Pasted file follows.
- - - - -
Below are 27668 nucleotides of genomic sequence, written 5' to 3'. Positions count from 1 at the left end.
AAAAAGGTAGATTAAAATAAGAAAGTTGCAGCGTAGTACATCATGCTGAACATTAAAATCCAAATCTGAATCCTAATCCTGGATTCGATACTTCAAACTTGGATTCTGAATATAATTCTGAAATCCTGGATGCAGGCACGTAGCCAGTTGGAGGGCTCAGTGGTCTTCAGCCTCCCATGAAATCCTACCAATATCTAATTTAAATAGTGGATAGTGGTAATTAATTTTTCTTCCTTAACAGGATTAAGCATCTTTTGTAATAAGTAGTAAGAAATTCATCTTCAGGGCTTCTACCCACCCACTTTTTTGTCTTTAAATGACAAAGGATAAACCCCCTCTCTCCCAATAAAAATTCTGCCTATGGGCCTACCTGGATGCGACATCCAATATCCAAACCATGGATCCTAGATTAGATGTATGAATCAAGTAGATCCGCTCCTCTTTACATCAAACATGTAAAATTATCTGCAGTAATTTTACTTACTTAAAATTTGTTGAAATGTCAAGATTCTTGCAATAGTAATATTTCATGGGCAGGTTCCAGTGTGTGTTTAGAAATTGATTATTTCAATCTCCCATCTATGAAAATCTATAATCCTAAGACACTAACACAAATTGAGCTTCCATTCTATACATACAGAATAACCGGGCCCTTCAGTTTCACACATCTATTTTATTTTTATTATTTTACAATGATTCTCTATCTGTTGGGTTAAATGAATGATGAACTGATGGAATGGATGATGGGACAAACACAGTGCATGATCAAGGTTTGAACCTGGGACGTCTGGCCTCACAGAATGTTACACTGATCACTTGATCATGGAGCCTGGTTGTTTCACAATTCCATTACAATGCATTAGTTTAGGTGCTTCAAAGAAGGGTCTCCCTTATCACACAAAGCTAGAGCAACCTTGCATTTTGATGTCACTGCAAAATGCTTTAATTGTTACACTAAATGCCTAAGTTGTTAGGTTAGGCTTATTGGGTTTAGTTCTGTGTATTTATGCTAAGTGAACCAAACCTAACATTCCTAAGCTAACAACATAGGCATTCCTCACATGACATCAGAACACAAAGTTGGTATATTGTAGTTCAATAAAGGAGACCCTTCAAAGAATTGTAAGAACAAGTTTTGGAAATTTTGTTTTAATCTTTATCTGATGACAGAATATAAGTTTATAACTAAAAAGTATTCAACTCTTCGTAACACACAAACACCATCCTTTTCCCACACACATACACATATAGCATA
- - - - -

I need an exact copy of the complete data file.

Below are 27668 nucleotides of genomic sequence, written 5' to 3'. Positions count from 1 at the left end.
AAAAAGGTAGATTAAAATAAGAAAGTTGCAGCGTAGTACATCATGCTGAACATTAAAATCCAAATCTGAATCCTAATCCTGGATTCGATACTTCAAACTTGGATTCTGAATATAATTCTGAAATCCTGGATGCAGGCACGTAGCCAGTTGGAGGGCTCAGTGGTCTTCAGCCTCCCATGAAATCCTACCAATATCTAATTTAAATAGTGGATAGTGGTAATTAATTTTTCTTCCTTAACAGGATTAAGCATCTTTTGTAATAAGTAGTAAGAAATTCATCTTCAGGGCTTCTACCCACCCACTTTTTTGTCTTTAAATGACAAAGGATAAACCCCCTCTCTCCCAATAAAAATTCTGCCTATGGGCCTACCTGGATGCGACATCCAATATCCAAACCATGGATCCTAGATTAGATGTATGAATCAAGTAGATCCGCTCCTCTTTACATCAAACATGTAAAATTATCTGCAGTAATTTTACTTACTTAAAATTTGTTGAAATGTCAAGATTCTTGCAATAGTAATATTTCATGGGCAGGTTCCAGTGTGTGTTTAGAAATTGATTATTTCAATCTCCCATCTATGAAAATCTATAATCCTAAGACACTAACACAAATTGAGCTTCCATTCTATACATACAGAATAACCGGGCCCTTCAGTTTCACACATCTATTTTATTTTTATTATTTTACAATGATTCTCTATCTGTTGGGTTAAATGAATGATGAACTGATGGAATGGATGATGGGACAAACACAGTGCATGATCAAGGTTTGAACCTGGGACGTCTGGCCTCACAGAATGTTACACTGATCACTTGATCATGGAGCCTGGTTGTTTCACAATTCCATTACAATGCATTAGTTTAGGTGCTTCAAAGAAGGGTCTCCCTTATCACACAAAGCTAGAGCAACCTTGCATTTTGATGTCACTGCAAAATGCTTTAATTGTTACACTAAATGCCTAAGTTGTTAGGTTAGGCTTATTGGGTTTAGTTCTGTGTATTTATGCTAAGTGAACCAAACCTAACATTCCTAAGCTAACAACATAGGCATTCCTCACATGACATCAGAACACAAAGTTGGTATATTGTAGTTCAATAAAGGAGACCCTTCAAAGAATTGTAAGAACAAGTTTTGGAAATTTTGTTTTAATCTTTATCTGATGACAGAATATAAGTTTATAACTAAAAAGTATTCAACTCTTCGTAACACACAAACACCATCCTTTTCCCACACACATACACATATAGCATA